But what are the options for similar benefits at a lower cost?

Well, members could consider Simply Connect Plus at €1,471 (which is a semi-private corporate plan); of Simplicity at €1,535 per adult (which is a private room scheme).

Another option is the new Momentum scheme, which offers private room cover with decent outpatient refunds and full cover for listed orthopaedic surgeries. This costs €1,825 per member.

Irish Life Health

This insurer, which is now part of Canada’s Great-West Lifeco, entered the health insurance market in 2016 when it upped its stake in GloHealth to 100 per cent, and also acquired Aviva Health.

Given that customers of these two insurers will have simply had their policies transferred over to Irish Life at the time, it means that some may now be paying over the odds on their outdated plans.

For example, plans such as Level 2 Hospital Excess (€2,657 per adult); Business Plan Complete (€3,262 per adult); Better ILH (€1,990 per adult) and Level 2 Family Health (€2,657 per adult) may offer decent cover — but not necessarily decent value.

Instead, customers should consider the latest corporate plans, says Goode, such as the 4D Health 2 semi-private plan at €1,351 per adult or the 4D Health 4 private room scheme at €1,637 per adult.

How to make the switching procedure painless

If you find yourself on one of the out-of-date plans mentioned in this article, you may be of a mind to switch.

While the best savings for you may be achieved by switching to a different insurer entirely (check out for comparisons), many private health insurance members can be nervous of doing so.

It’s important to remember that legislation ensures that you won’t lose out in terms of having to endure waiting periods etc, when switching to a new provider. As a spokeswoman for the HIA notes: “The same rules will apply when switching insurers or switching within the same company.”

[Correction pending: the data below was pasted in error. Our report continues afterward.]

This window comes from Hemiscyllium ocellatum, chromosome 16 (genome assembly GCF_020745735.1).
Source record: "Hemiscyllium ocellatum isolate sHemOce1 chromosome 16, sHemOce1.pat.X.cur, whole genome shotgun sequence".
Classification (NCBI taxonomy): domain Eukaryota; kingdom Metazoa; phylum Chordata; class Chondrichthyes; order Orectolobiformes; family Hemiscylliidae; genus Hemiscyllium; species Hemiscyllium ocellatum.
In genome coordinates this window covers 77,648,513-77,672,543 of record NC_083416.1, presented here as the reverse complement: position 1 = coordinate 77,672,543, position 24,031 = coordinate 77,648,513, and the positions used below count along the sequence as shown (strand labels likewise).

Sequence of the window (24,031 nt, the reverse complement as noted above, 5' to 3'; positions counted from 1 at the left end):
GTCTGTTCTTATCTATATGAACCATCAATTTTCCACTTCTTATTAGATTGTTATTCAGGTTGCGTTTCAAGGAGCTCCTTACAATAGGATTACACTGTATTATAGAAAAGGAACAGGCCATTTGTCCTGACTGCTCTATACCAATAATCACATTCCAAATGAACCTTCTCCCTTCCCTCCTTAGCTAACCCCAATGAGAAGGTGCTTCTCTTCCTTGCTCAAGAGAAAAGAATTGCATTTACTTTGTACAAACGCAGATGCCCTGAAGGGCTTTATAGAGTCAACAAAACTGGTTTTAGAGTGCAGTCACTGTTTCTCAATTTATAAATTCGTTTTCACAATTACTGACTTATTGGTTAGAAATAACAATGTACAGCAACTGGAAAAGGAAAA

This means that your cover will remain as it is — so existing conditions etc will be covered with the new insurer. The only issue that can arise is if you are upgrading your cover.

The relevant rules mean that if you switch to a plan which offers higher benefits, you’ll have to wait up to two years before you can access these new benefits, while maternity benefits have a 52-week waiting period.

However, not all insurers apply the maximum rule. With the VHI, for example, there is no waiting period if you upgrade your outpatient benefits. Inpatient with pre-existing conditions will have a two-year wait, while day-to-day expenses upgrade has a waiting period of 26 weeks for those aged 50 and over.

As with VHI, there is no waiting period on outpatient benefits at Irish Life, but a 26-week delay on day-to-day expenses for those aged 55 and over, and a two-year wait for those with pre-existing conditions. At Laya, you can also benefit from higher outpatient services immediately, but must wait two years for inpatient services for pre-existing conditions.

Remember that you’ll still benefit from the existing cover you had before the upgrade while you wait for full cover. So, for example, if you increase orthopaedic cover from 80 per cent to full cover, you will still have your current cover of 80 per cent for the two-year waiting period.

When making the switch you’ll also need to time your move.

Health insurance contracts typically run over a 12-month period, which means that you’re most likely to switch when you get your renewal notice. However, if you want to switch before this, it may be possible to do so, and means you can start saving earlier.

Both Laya and Irish Life, for example, allow customers to switch to another of their plans midterm, with no financial penalty for doing so. So a simple phone call today to switch to another plan with your current provider could save you hundred of euro.

According to a spokeswoman for the VHI, the insurer does not allow customers to make changes until the renewal date; however, it will allow a midterm cover change where the customer outlines a medical need for additional cover/access to higher benefits. This is available on 90 per cent of its plans, and means that customers can start serving their waiting periods earlier than they might otherwise have done so. There is no charge for this.

If you want to switch to another insurer midterm, however, there may be limited financial incentive to do so, as insurers will apply cancellation charges.

Laya, for example, will charge you the full year’s premium, while Irish Life will impose a cancellation charge (health insurance levy, €449, on a pro-rata basis for the rest of the policy plus a fee of €25).

VHI will charge you charge the health insurance levy (€449) on a pro-rata basis for the rest of the policy plus a fee of €50.

This content was originally published here.